Love Limits Liberty
Chuck Colson, former Special Counsel to President Richard Nixon, wrote, “our founders tied freedom to moral truth.” As believers in Yeshua, we have the ultimate freedom; having been set free from sin’s bondage and condemnation. What do we do with this liberty?
Liberty does not mean we can sin without guilt. Nor does it mean we are free to do whatever we want without regard for God and others. Sin is both lovelessness toward man and lawlessness toward God.
Do not Stumble Others!
‘.….take heed your liberty does not become a stumbling block to the weak.” (I Corinthians 8:8-10).
We enjoy our liberty as long as it does not stumble “the weak.” By “weak” we mean believers who have not yet come to realize “the kingdom of God is not eating and drinking, but righteousness, peace, and joy in the Holy Spirit” (Romans 14:17). We are not to use our liberty to eat or drink “whatever we want.” Rather, we consider whether a weaker believer might be stumbled into sin over it. Messiah died for this person. We are to care for them. Paul concludes:
Therefore, if food causes my brother to stumble, I will never eat meat again, so that I will not cause my brother to stumble (I Cor. 8:13).
We should do nothing causing a brother to stumble and sin. This is loving others as ourselves (Lev 19:18).
Mature believers, use your liberty to edify the least of the brethren. Look for opportunities to build up and encourage all, especially the weak or easily stumbled.
Everyone is a Slave (of Messiah)!
We enjoy our liberty as long as it does not hinder the Good News from reaching those without Messiah. Though Paul had every right to be paid for his ministry, he chose not to exercise this liberty, so as not to hinder the Good News (9:1-18). He goes further and says:
Though I am free from all, I have made myself a slave to all..I may win more of them. To the Jews I became as a Jew, so I might win Jews.. I have become all things to all men, I do all things for the sake of the Good News, that I may become a partner of it (1 Corinthians 9:19-20, 22-23).
God Himself Accomplished our Salvation
Paul himself was a Jewish man, as such, he recognized the need to be sensitive to the various inflections of Jewish communities. Wherever he went, whatever community he ministered to, love limited his liberty; nothing hindered or distracted his proclamation of the Good News. We, too, should seek to do nothing in our liberty to hinder the communication of Good News to those outside the faith.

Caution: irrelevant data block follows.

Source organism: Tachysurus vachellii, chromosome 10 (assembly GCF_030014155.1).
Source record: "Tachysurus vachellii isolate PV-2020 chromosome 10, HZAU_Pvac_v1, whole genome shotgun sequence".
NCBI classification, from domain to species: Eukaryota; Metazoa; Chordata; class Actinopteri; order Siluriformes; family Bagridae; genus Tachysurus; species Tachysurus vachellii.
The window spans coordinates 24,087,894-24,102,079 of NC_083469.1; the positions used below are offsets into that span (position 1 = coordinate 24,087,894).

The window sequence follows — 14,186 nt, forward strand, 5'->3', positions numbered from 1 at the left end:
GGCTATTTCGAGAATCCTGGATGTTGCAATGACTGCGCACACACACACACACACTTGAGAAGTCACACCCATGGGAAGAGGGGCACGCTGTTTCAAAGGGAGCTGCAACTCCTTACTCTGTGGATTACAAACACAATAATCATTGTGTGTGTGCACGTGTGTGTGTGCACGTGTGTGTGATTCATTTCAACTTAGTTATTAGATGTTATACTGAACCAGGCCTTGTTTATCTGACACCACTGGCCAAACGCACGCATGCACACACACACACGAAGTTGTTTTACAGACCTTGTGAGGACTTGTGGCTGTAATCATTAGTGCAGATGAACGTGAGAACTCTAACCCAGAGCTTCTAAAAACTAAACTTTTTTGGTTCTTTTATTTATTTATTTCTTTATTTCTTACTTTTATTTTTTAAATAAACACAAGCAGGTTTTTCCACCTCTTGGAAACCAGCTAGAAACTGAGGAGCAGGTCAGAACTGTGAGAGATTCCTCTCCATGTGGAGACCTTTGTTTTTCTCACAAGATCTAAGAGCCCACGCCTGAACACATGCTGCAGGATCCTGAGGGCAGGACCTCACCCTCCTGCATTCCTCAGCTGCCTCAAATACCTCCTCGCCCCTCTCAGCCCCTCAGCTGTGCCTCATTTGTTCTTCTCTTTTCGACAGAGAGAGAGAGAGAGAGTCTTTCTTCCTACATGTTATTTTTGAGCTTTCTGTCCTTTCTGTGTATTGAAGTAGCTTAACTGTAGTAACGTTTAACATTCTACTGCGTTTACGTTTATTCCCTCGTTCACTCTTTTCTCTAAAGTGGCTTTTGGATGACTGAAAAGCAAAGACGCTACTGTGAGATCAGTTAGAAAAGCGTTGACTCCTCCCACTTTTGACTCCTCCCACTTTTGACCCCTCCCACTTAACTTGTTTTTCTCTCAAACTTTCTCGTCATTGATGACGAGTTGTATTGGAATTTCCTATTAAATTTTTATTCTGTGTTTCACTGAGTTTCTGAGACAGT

Sometimes this passage is used to portray Paul as deceptive; as someone who simply fashioned his faith based on what a group wanted to hear. However, Paul’s Good News message never changed: God’s love entered this world and made atonement, so anyone who repents, and trusts Messiah may be saved! What Paul sacrificed were his personal preferences, including cultural expression. This made him a partaker in the Good News (9:23). To accomplish our salvation, God Himself came in the flesh and suffered on a cross, which was not His personal preference.
Remember, the Good News is “to the Jew first.” Are we relating it in such a way that it makes sense to the Jewish people (Rom 1: 16)? Though this is the thrust of our ministry, this calling is granted to all! Faith communities have presented a message which has been ripped from its Jewish context. Contrary to this abuse of liberty, all redeemed Gentiles are called to make Israel jealous, thereby hastening the return of the Lord (Romans 11:11). Let us press on to the mark, using our freedom so the Good News may be truly seen as the revelation of the Jewish Messiah and Savior of the world.
Sanctify His Name!
We enjoy our liberty as long as it does not dishonor the Lord. In the wilderness, my people believed we were so secure in our calling as Israel that we felt we could arrogantly sin, and God would have to bless us anyway (1 Cor. 10:1-5). We were dead wrong (10:5-14). In Messiah, therefore, we are not to do anything which, even in appearance, would bring dishonor to the name of Yeshua. If you are mature, use your liberty to exalt the Lord. Look for opportunities to praise Him, delight in Him, and bring honor to His Name. Our liberty in Messiah is given to us for the benefit of others. Remember the words of Paul, “by laboring you ought to support the weak” (Acts 20:35).
The Jewish people have been confused by an overreach in liberty. Viewed through a “Gentile lens,” faith in Messiah appears as faith in a non-Jewish god, and therefore, idolatry and dishonor. But our liberty in Messiah is given for the benefit of others. Remember the words of Paul, “by laboring you ought to support the weak.” And of Yeshua, “It is more blessed to give than to receive,” (Acts 20:35).
This July, as many pray “God bless America,” may we use our liberty to bless God and sanctify His Name!